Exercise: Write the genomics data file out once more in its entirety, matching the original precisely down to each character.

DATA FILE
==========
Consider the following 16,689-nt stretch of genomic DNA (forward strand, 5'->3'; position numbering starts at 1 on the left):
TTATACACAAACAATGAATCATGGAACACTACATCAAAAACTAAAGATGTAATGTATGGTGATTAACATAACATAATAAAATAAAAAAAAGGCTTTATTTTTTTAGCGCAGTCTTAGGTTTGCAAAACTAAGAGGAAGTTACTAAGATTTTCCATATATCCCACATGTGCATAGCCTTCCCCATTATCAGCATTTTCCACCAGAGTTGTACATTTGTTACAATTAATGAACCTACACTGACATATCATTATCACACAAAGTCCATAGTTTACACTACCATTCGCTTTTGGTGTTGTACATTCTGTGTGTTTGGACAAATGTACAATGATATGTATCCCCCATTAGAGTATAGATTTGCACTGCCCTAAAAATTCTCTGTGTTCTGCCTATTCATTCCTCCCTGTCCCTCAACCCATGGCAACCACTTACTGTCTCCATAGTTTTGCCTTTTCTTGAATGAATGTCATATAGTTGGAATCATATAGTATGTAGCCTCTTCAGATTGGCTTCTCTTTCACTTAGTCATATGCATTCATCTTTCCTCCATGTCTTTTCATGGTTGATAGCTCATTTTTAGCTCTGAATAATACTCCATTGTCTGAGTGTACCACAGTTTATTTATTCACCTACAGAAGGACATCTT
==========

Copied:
Consider the following 16,689-nt stretch of genomic DNA (forward strand, 5'->3'; position numbering starts at 1 on the left):
TTATACACAAACAATGAATCATGGAACACTACATCAAAAACTAAAGATGTAATGTATGGTGATTAACATAACATAATAAAATAAAAAAAAGGCTTTATTTTTTTAGCGCAGTCTTAGGTTTGCAAAACTAAGAGGAAGTTACTAAGATTTTCCATATATCCCACATGTGCATAGCCTTCCCCATTATCAGCATTTTCCACCAGAGTTGTACATTTGTTACAATTAATGAACCTACACTGACATATCATTATCACACAAAGTCCATAGTTTACACTACCATTCGCTTTTGGTGTTGTACATTCTGTGTGTTTGGACAAATGTACAATGATATGTATCCCCCATTAGAGTATAGATTTGCACTGCCCTAAAAATTCTCTGTGTTCTGCCTATTCATTCCTCCCTGTCCCTCAACCCATGGCAACCACTTACTGTCTCCATAGTTTTGCCTTTTCTTGAATGAATGTCATATAGTTGGAATCATATAGTATGTAGCCTCTTCAGATTGGCTTCTCTTTCACTTAGTCATATGCATTCATCTTTCCTCCATGTCTTTTCATGGTTGATAGCTCATTTTTAGCTCTGAATAATACTCCATTGTCTGAGTGTACCACAGTTTATTTATTCACCTACAGAAGGACATCTT